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  1. #1
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    The intent of this post is to start a discussion on the topic of vehicular cycling (VC), what it is, how it relates to making cycling safer and traffic cycling more fun, how it forms the basis for why cyclists should opposes bike lanes, where you can learn more about it, etc.

    I'll start with a brief introduction.

    VC stands for Vehicular Cycling.

    Vehicular Cycling is cycling in accordance to the principle that "cyclists fare best when they act and are treated as drivers of vehicles" (coined by John Forester)

    Some people when they first are introduced to the principle (and some for many years later), make the mistake of thinking the principle means that cyclists "are the same as cars". It doesn't. The principle is simply based on the recognition that cyclists have a choice - to ride in accordance to the vehicular rules of the road, or not, and that if they do, they are more likely to "fare well" than if they don't. "Fare well" in this case generally means getting from A to B reasonably safely and in a reasonable time.

    Now you may be able to get there faster (by running red lights, not riding to be visible and predictable, etc.), but that's at a higher risk of getting involved in a collisions, which is generally understood NOT to be faring well.

    Similarly, you can also ride at ped speeds on sidewalks and walk your bike across cross walks, but that also generally means not faring very well since it would take so long to get from A to B.

    The idea is that a cyclist will generally not "fare as well" if he rides according to any other sets of rules other than vehicular rules. The basic reason for this is that everyone else is used to everyone else operating under vehicular rules, and that if you operate under them too, the others will know how to safely interact with you.

    Note that "operating under vehicular rules" does not necessarily mean going as fast as other vehicles. Just because the speed limit is 55 doesn't mean you have to operate at 55 mph to be "vehicular". After all, a basic vehicular rule is "slower drivers keep to the right".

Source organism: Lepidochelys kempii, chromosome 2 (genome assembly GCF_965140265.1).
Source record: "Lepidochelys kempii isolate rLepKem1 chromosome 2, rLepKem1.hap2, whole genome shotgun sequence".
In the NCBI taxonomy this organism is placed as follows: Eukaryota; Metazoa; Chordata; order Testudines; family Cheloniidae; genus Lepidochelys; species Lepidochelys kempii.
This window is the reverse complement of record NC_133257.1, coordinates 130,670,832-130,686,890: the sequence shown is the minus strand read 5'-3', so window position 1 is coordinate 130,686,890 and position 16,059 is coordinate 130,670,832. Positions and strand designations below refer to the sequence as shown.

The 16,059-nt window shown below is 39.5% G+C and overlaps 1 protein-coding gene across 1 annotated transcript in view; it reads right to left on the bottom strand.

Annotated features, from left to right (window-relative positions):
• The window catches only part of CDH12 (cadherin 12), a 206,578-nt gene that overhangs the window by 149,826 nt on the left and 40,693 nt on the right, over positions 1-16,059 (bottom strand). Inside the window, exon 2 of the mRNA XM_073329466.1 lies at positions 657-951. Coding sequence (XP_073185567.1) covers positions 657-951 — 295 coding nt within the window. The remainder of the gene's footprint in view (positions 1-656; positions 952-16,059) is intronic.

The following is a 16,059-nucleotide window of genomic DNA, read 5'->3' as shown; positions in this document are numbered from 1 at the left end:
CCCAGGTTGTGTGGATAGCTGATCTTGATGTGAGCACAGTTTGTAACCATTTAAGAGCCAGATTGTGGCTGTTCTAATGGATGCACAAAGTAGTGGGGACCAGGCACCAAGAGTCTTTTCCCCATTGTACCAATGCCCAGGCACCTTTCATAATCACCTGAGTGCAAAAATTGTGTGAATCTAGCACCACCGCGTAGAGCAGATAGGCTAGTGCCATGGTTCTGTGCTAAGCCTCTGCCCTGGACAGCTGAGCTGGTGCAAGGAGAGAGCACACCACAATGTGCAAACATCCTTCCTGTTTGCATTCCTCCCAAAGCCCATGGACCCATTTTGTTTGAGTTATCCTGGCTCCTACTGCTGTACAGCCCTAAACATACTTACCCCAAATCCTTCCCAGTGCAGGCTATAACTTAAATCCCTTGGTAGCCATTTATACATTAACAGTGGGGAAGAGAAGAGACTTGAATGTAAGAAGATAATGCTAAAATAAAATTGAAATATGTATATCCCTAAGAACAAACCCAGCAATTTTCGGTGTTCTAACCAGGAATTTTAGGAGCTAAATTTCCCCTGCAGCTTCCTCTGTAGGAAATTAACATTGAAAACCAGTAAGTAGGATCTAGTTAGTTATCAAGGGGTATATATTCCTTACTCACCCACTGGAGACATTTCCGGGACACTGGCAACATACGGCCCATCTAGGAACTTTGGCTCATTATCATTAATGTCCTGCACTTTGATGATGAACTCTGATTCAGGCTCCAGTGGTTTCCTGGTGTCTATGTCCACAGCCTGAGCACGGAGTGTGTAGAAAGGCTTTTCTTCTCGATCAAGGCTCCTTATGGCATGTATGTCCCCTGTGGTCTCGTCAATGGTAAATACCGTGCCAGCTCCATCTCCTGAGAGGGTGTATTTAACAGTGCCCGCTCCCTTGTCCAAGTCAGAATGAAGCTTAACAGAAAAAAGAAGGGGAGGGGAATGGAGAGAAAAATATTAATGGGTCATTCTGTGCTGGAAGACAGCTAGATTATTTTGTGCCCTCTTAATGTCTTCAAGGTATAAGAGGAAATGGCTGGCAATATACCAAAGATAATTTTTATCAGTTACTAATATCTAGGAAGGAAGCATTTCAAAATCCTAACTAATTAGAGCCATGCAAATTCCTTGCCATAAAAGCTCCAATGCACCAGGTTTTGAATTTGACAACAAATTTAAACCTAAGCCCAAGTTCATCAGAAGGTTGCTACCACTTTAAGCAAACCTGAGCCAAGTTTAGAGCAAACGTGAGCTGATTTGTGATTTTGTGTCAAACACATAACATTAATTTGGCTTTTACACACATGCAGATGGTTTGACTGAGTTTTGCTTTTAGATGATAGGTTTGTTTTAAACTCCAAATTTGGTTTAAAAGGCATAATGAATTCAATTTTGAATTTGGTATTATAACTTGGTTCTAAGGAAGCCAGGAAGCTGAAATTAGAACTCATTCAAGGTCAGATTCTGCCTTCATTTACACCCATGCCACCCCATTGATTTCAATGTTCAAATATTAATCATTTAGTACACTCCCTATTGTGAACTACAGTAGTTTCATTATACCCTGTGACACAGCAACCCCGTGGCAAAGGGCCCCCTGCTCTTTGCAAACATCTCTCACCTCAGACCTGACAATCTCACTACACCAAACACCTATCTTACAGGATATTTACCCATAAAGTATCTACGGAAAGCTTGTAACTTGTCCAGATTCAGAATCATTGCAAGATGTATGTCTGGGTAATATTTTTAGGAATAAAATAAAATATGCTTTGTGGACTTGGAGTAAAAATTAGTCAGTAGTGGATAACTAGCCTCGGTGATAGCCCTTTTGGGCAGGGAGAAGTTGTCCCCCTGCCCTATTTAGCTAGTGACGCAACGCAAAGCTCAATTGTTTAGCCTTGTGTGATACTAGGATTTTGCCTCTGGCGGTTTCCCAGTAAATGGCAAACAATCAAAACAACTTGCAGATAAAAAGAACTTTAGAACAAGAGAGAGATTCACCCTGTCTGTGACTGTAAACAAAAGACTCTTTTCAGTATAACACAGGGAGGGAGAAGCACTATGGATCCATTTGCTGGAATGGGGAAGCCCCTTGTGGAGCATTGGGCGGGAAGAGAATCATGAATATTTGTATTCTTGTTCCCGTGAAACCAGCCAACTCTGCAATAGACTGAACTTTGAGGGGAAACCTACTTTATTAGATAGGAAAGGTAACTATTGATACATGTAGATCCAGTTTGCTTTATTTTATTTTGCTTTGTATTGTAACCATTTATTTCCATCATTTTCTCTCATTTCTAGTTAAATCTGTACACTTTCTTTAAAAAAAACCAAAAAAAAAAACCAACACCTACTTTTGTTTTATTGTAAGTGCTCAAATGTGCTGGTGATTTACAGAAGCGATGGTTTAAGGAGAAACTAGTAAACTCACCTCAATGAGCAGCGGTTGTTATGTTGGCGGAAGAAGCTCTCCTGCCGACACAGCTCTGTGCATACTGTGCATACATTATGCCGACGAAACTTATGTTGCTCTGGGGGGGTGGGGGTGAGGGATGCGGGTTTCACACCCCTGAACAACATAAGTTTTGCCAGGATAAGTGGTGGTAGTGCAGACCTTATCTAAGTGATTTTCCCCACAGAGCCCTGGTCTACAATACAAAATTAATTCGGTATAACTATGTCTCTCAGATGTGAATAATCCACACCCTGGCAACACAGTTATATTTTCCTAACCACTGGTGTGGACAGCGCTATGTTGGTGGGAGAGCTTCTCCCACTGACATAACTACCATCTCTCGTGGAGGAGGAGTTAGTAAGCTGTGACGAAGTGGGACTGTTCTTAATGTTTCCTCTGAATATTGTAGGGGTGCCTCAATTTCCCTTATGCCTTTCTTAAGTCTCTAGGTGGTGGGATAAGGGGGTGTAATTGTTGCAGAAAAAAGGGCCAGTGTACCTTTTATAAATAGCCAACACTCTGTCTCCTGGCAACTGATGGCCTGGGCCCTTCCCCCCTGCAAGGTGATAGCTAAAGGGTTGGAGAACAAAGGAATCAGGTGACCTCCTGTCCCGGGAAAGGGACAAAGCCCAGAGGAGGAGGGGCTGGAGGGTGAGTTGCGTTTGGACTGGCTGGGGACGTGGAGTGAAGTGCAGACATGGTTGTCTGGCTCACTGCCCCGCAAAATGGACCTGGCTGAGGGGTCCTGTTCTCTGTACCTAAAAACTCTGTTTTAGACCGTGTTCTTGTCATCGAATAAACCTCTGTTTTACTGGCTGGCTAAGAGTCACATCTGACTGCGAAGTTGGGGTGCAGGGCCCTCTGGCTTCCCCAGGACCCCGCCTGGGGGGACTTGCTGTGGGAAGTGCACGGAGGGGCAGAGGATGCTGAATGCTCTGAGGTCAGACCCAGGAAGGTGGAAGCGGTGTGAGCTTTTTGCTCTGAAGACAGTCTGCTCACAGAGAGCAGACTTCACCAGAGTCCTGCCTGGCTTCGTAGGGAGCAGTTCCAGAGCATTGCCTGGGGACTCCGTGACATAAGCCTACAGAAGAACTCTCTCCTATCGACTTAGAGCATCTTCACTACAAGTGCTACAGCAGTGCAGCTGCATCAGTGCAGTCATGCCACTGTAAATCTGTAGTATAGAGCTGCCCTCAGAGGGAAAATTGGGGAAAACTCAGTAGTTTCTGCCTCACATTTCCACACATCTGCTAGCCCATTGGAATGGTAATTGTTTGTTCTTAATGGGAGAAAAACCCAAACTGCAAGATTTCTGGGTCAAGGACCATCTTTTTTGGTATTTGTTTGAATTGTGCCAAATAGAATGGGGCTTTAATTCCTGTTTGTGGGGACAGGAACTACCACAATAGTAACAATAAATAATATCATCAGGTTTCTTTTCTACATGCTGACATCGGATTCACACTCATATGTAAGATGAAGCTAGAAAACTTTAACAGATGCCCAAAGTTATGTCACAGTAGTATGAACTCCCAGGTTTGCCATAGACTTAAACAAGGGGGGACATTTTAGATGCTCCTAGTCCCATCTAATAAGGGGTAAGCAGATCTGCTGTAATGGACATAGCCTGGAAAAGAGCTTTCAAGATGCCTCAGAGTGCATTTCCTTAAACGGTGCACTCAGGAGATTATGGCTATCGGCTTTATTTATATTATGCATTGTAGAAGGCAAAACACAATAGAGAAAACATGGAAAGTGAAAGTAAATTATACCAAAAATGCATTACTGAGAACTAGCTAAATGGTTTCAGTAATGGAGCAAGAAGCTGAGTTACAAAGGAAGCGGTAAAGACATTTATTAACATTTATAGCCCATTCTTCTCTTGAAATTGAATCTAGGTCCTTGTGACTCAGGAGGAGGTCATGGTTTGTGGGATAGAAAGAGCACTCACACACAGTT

This is just the tip of the iceberg on this topic. One can actually write a book on the topic, and luckily a few people already have (arguablly, the posts I've made on this topic on this forum could comprise a book in themselves!). The "bible" of VC is the book Effective Cycling (EC) by John Forester. Actually, the 600pp covers a lot more than VC, much of it kind of dated and some of it pretty strange. But even critics of John Forester's style and some of his positions (like being against bike lanes) like Jeffrey Hiles, who wrote the essay "Listening to Bike Lanes", acknowledges that "The 85-page section of Effective Cycling that describes riding technique is arguably one of the most lucid and thorough guides to cycling in traffic in print." Any cyclist should read at least that part of the book for that reason alone. You should know that the other publications that cover VC very well are the book Cyclecraft by John Franklin (though he writes with a left-bias since he's British), and the pamphlet Street Smarts by John S. Allen, which you can find on the internet and download.

    If you take a cycling safety class (called "Road 1") from the League of American Bicyclists (http://www.bikeleague.org), they will teach you techniques in accordance with the VC principle, as well as other material that essentially comes from Effective Cycling.

    I invite others to post further information about, or questions of, vehicular cycling in this thread.
    Last edited by Serge Issakov; 03-04-05 at 02:22 PM.

  2. #2
    Science Fanboy KrisPistofferson's Avatar
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    Quote Originally Posted by Christopher Hitchens
    What can be asserted without proof can be dismissed without proof.

  3. #3
    Senior Member royalflash's Avatar
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    so we should ride in the road and stop for red lights- now tell me something I don´t know-

    I am not being argumentative but I am not in a position to take a safety class from the Leage of American bicyclists and am interested to know more (but not so interested that I will go out and buy any books).

    Most of what I have read in the forum about vehicular cycling just sounds like basic common sense to me (though I would not be quite so dogmatic about it).
    only the dead have seen the end of mass motorized stupidity

    Plato

    (well if he was alive today he would have written it)

  4. #4
    Ride the Road Daily Commute's Avatar
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    Royalflash, you have it right. VC is basically common sense. I think there are some people who would play Russian Roulette if they heard that VC said that was a bad idea.

    And don't buy the book. Check it out from the library. If you want a great book, get Hurst's "The Art of Urban Cycling." It's in paperback. It's better written. And it agrees with Forester about 95% of the time. (Actually, most cycling theories agree with each other about 95% of the time.)